Lots of states have gone before us, and each used a little bit different process. Somehow, in Wisconsin, it took two statewide votes to settle on their design: the head of a cow, a small ear of corn and a round of cheese. Really.
Kansas held a statewide vote among its high school students to pick among the finalists there, and settled on a catchy buffalo-and-sunflower motif. Oregon’s Crater Lake design was the choice of an 18-member commemorative coin commission, and the state’s governor concurred. More than 100,000 people participated in a statewide election in Maine that picked a design showing a landmark lighthouse shining out over a rocky coastline.
New York’s coin features, of course, the Statue of Liberty, Georgia has a peach, and 112 citizens of Connecticut aged 6 to 87 submitted designs for that state’s coin, with the winner depicting the state’s storied Charter Oak tree. But in California, it took Gov. Arnold Schwarzenegger himself to make the call that the state coin would feature an angular John Muir practically nose to nose with a giant California condor, both towering over Yosemite’s Half Dome – instead of a depiction of the Golden Gate bridge.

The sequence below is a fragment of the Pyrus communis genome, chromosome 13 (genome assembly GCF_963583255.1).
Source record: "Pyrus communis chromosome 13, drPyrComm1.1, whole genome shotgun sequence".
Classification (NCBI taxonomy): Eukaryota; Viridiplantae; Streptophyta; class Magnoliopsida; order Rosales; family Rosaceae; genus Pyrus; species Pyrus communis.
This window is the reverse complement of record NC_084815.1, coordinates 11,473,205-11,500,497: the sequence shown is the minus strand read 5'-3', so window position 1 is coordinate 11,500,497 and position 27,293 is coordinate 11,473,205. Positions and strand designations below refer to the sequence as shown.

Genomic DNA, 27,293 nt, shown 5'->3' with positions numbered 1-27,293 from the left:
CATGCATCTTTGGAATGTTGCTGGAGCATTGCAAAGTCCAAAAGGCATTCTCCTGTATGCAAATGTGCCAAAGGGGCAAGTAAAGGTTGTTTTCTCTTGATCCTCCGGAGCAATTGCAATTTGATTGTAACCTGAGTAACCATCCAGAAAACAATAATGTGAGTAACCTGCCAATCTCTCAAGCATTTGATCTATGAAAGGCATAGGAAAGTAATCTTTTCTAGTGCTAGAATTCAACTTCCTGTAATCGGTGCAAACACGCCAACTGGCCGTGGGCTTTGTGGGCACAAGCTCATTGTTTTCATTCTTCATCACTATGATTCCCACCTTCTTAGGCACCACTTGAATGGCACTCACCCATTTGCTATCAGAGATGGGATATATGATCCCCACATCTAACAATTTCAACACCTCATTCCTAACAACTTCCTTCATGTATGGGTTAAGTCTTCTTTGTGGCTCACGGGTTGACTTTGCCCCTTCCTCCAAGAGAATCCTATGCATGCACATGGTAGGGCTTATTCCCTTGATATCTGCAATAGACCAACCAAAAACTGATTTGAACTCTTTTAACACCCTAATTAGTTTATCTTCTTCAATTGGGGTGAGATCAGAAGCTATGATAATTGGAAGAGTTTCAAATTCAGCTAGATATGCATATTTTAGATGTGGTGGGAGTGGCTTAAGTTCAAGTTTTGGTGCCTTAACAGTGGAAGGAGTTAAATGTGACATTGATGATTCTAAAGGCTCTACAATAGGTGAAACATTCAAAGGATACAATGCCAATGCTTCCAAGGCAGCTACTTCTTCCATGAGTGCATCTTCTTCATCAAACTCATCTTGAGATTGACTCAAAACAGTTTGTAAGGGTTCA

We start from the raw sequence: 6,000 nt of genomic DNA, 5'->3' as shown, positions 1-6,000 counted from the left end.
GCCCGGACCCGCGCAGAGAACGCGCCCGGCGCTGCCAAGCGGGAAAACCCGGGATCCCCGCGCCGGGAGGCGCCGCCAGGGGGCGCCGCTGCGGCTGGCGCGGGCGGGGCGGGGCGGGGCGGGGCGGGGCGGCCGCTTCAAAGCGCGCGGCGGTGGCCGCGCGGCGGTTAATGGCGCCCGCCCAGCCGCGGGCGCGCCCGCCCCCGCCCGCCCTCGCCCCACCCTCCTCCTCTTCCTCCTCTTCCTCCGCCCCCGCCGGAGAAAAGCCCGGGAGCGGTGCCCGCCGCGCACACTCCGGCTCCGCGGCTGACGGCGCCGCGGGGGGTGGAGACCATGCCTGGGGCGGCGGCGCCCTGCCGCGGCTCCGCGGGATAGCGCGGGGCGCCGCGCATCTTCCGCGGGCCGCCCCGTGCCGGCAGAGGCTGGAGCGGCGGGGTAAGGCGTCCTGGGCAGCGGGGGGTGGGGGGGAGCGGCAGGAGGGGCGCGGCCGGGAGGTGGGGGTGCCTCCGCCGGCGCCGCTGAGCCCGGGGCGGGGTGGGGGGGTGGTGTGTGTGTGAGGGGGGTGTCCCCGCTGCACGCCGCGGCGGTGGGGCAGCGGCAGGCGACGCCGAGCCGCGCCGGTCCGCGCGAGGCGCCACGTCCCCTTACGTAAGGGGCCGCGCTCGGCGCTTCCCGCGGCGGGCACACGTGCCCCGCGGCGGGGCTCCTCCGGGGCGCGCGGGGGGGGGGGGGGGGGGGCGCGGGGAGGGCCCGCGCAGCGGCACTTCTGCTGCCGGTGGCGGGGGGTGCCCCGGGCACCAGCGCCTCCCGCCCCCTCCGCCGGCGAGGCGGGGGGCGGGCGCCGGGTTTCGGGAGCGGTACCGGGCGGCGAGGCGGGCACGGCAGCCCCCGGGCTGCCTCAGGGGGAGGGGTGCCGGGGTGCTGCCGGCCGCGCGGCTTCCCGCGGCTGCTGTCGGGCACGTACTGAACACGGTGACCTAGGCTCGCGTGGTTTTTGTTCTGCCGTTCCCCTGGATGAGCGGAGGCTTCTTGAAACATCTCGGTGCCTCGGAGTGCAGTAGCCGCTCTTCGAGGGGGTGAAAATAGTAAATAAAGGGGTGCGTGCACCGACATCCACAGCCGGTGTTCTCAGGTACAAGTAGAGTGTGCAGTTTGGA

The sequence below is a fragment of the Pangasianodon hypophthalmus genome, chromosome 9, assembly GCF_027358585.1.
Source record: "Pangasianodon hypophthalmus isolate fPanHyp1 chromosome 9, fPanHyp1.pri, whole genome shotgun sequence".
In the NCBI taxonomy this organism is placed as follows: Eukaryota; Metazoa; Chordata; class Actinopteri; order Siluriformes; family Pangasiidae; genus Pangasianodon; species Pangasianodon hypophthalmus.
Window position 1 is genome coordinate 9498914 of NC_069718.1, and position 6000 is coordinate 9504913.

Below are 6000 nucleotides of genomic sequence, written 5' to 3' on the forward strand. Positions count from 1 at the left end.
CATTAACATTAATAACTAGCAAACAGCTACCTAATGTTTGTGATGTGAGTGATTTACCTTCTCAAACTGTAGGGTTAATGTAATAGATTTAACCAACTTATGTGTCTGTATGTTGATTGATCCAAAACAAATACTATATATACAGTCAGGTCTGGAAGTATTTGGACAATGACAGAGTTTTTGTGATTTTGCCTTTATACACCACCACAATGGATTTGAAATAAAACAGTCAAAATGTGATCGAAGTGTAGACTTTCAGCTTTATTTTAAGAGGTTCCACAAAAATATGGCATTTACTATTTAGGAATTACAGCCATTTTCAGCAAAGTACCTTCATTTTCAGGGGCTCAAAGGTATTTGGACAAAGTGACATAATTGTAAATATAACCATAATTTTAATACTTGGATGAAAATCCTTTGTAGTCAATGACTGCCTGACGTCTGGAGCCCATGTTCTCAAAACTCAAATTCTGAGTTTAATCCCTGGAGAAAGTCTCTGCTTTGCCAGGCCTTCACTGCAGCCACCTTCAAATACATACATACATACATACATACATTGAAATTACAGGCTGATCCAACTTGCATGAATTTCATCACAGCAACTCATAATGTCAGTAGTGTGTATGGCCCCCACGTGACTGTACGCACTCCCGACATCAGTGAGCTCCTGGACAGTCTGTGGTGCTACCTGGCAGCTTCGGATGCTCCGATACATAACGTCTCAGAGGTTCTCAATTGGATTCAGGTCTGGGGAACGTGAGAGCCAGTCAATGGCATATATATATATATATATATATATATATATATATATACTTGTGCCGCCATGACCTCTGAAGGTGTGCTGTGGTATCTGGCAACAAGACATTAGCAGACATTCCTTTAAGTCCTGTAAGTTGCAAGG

So what says Idaho on a quarter? The jagged Sawtooth Mountains? A giant, butter-dripping spud? Clear rivers and deep lakes? A map of Highway 95? One warning: No state seals or corporate logos are allowed.